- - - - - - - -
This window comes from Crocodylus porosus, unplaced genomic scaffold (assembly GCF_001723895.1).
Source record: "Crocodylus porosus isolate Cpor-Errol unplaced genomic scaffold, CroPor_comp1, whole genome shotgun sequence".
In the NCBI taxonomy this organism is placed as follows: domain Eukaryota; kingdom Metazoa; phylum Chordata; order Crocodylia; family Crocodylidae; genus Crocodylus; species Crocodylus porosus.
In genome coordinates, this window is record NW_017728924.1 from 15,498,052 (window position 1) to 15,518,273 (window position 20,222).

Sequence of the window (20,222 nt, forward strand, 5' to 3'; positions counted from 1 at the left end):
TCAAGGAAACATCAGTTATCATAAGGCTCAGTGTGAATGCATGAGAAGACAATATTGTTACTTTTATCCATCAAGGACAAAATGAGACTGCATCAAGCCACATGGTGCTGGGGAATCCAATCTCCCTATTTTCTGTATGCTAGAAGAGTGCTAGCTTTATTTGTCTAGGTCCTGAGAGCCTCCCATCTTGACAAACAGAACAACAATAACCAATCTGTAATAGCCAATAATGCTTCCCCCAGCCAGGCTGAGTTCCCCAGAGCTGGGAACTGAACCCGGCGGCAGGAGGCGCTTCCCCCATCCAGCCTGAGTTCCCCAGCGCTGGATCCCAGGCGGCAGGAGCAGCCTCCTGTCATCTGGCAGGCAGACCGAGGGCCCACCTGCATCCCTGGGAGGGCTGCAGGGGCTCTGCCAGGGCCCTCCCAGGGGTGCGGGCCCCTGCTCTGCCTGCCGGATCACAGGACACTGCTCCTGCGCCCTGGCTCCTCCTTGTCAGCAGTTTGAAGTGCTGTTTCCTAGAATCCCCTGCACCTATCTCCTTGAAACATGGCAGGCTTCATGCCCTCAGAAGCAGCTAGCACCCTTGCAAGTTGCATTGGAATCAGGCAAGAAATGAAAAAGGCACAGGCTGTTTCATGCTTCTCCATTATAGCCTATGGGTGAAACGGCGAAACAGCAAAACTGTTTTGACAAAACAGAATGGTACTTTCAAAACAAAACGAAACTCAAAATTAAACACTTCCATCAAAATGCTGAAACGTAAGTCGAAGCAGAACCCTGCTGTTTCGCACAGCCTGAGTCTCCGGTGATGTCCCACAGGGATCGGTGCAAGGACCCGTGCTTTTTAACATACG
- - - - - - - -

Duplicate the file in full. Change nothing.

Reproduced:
This window comes from Crocodylus porosus, unplaced genomic scaffold (assembly GCF_001723895.1).
Source record: "Crocodylus porosus isolate Cpor-Errol unplaced genomic scaffold, CroPor_comp1, whole genome shotgun sequence".
In the NCBI taxonomy this organism is placed as follows: domain Eukaryota; kingdom Metazoa; phylum Chordata; order Crocodylia; family Crocodylidae; genus Crocodylus; species Crocodylus porosus.
In genome coordinates, this window is record NW_017728924.1 from 15,498,052 (window position 1) to 15,518,273 (window position 20,222).

Sequence of the window (20,222 nt, forward strand, 5' to 3'; positions counted from 1 at the left end):
TCAAGGAAACATCAGTTATCATAAGGCTCAGTGTGAATGCATGAGAAGACAATATTGTTACTTTTATCCATCAAGGACAAAATGAGACTGCATCAAGCCACATGGTGCTGGGGAATCCAATCTCCCTATTTTCTGTATGCTAGAAGAGTGCTAGCTTTATTTGTCTAGGTCCTGAGAGCCTCCCATCTTGACAAACAGAACAACAATAACCAATCTGTAATAGCCAATAATGCTTCCCCCAGCCAGGCTGAGTTCCCCAGAGCTGGGAACTGAACCCGGCGGCAGGAGGCGCTTCCCCCATCCAGCCTGAGTTCCCCAGCGCTGGATCCCAGGCGGCAGGAGCAGCCTCCTGTCATCTGGCAGGCAGACCGAGGGCCCACCTGCATCCCTGGGAGGGCTGCAGGGGCTCTGCCAGGGCCCTCCCAGGGGTGCGGGCCCCTGCTCTGCCTGCCGGATCACAGGACACTGCTCCTGCGCCCTGGCTCCTCCTTGTCAGCAGTTTGAAGTGCTGTTTCCTAGAATCCCCTGCACCTATCTCCTTGAAACATGGCAGGCTTCATGCCCTCAGAAGCAGCTAGCACCCTTGCAAGTTGCATTGGAATCAGGCAAGAAATGAAAAAGGCACAGGCTGTTTCATGCTTCTCCATTATAGCCTATGGGTGAAACGGCGAAACAGCAAAACTGTTTTGACAAAACAGAATGGTACTTTCAAAACAAAACGAAACTCAAAATTAAACACTTCCATCAAAATGCTGAAACGTAAGTCGAAGCAGAACCCTGCTGTTTCGCACAGCCTGAGTCTCCGGTGATGTCCCACAGGGATCGGTGCAAGGACCCGTGCTTTTTAACATACG